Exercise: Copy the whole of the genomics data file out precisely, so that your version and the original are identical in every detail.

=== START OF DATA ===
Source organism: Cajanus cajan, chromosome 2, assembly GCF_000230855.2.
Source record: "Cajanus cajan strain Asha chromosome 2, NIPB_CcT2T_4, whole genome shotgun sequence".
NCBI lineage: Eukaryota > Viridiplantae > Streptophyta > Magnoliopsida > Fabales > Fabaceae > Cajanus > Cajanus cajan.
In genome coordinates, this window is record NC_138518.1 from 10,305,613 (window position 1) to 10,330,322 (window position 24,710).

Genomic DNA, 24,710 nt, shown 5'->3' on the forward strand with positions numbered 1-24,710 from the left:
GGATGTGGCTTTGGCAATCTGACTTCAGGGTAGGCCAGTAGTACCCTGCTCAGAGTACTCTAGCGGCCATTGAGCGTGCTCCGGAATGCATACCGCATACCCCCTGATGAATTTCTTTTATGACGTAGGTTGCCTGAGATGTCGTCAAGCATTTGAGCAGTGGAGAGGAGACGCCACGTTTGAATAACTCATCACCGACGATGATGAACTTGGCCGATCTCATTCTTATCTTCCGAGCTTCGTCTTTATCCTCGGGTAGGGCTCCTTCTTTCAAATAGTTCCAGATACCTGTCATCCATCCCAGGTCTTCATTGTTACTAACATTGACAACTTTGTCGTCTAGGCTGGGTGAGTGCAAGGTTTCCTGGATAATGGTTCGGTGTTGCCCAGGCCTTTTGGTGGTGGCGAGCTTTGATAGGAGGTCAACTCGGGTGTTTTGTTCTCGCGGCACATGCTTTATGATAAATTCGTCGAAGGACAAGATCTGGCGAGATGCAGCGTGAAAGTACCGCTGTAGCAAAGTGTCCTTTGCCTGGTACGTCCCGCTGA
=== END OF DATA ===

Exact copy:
Source organism: Cajanus cajan, chromosome 2, assembly GCF_000230855.2.
Source record: "Cajanus cajan strain Asha chromosome 2, NIPB_CcT2T_4, whole genome shotgun sequence".
NCBI lineage: Eukaryota > Viridiplantae > Streptophyta > Magnoliopsida > Fabales > Fabaceae > Cajanus > Cajanus cajan.
In genome coordinates, this window is record NC_138518.1 from 10,305,613 (window position 1) to 10,330,322 (window position 24,710).

Genomic DNA, 24,710 nt, shown 5'->3' on the forward strand with positions numbered 1-24,710 from the left:
GGATGTGGCTTTGGCAATCTGACTTCAGGGTAGGCCAGTAGTACCCTGCTCAGAGTACTCTAGCGGCCATTGAGCGTGCTCCGGAATGCATACCGCATACCCCCTGATGAATTTCTTTTATGACGTAGGTTGCCTGAGATGTCGTCAAGCATTTGAGCAGTGGAGAGGAGACGCCACGTTTGAATAACTCATCACCGACGATGATGAACTTGGCCGATCTCATTCTTATCTTCCGAGCTTCGTCTTTATCCTCGGGTAGGGCTCCTTCTTTCAAATAGTTCCAGATACCTGTCATCCATCCCAGGTCTTCATTGTTACTAACATTGACAACTTTGTCGTCTAGGCTGGGTGAGTGCAAGGTTTCCTGGATAATGGTTCGGTGTTGCCCAGGCCTTTTGGTGGTGGCGAGCTTTGATAGGAGGTCAACTCGGGTGTTTTGTTCTCGCGGCACATGCTTTATGATAAATTCGTCGAAGGACAAGATCTGGCGAGATGCAGCGTGAAAGTACCGCTGTAGCAAAGTGTCCTTTGCCTGGTACGTCCCGCTGA